The UK and the US both suffer from having political systems dominated by two parties. There are a number of reasons why this doesn’t lead to good democratic outcomes.
Firstly it gives us something adversarial in nature. Us versus them. Polarised tribal politics with little room for co-operation. We’d be better served by compromise.
Secondly, most issues have more than two sides to them. If you aren’t represented by the two sides in an argument, you’re stuck. More parties means more breadth, depth and diversity.
Thirdly, if you then feel unrepresented you may well see no point voting. This is part of a narrowing down, as the two parties go after the people who do vote, they may move closer together, representing fewer people.
Fourthly, it is difficult to shift back and forth between two parties. If they are at all different and you agreed with one, the odds of that changing at the next election aren’t that high. Democracy works better when we’re offered a range of options that might be relevant to us and we get to decide what we think is best.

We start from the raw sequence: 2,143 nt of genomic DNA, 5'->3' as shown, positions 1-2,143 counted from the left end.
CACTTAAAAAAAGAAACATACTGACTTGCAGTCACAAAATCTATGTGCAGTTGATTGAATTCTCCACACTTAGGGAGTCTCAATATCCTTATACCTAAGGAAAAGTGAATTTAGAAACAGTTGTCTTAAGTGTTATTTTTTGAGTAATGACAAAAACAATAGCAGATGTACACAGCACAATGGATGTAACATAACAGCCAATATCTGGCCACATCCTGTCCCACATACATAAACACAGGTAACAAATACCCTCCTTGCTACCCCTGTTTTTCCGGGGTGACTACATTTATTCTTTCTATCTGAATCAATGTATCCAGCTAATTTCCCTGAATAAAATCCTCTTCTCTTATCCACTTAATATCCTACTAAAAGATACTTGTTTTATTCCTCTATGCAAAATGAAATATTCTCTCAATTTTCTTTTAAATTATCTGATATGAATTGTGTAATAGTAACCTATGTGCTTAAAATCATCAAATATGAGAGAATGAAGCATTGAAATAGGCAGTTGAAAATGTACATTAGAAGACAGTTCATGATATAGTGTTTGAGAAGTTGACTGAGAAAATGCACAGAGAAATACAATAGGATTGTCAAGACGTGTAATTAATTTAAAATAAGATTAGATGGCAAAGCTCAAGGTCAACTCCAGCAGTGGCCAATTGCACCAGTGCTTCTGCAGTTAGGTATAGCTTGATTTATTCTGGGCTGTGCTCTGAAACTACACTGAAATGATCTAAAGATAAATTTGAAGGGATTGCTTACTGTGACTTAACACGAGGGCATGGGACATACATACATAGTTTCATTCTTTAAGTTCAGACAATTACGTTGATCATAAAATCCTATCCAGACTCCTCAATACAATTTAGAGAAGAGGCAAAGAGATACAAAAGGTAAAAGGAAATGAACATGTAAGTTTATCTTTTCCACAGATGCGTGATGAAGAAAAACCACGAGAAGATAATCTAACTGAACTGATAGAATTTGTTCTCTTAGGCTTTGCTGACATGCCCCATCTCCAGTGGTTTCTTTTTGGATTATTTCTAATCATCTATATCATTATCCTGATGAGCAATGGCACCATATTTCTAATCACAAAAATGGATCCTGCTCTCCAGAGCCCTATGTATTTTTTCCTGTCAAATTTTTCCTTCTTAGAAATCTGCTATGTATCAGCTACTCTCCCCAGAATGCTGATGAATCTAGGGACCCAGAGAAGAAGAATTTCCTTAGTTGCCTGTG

When there’s a bit more diversity, there’s more room to look at the individual qualities of candidates. How honourable they are, whether they keep their election promises, how they treat people, what kind of results they get and so forth. If you’re stuck with two viable candidates and one of them is unthinkably awful, you may feel moved to vote for someone who is simply less bad. More options tend to improve quality.
Unfortunately, the two party system serves the people who are in the two parties – the only people with any real power to change that system and open it up. So, little wonder that they don’t, usually.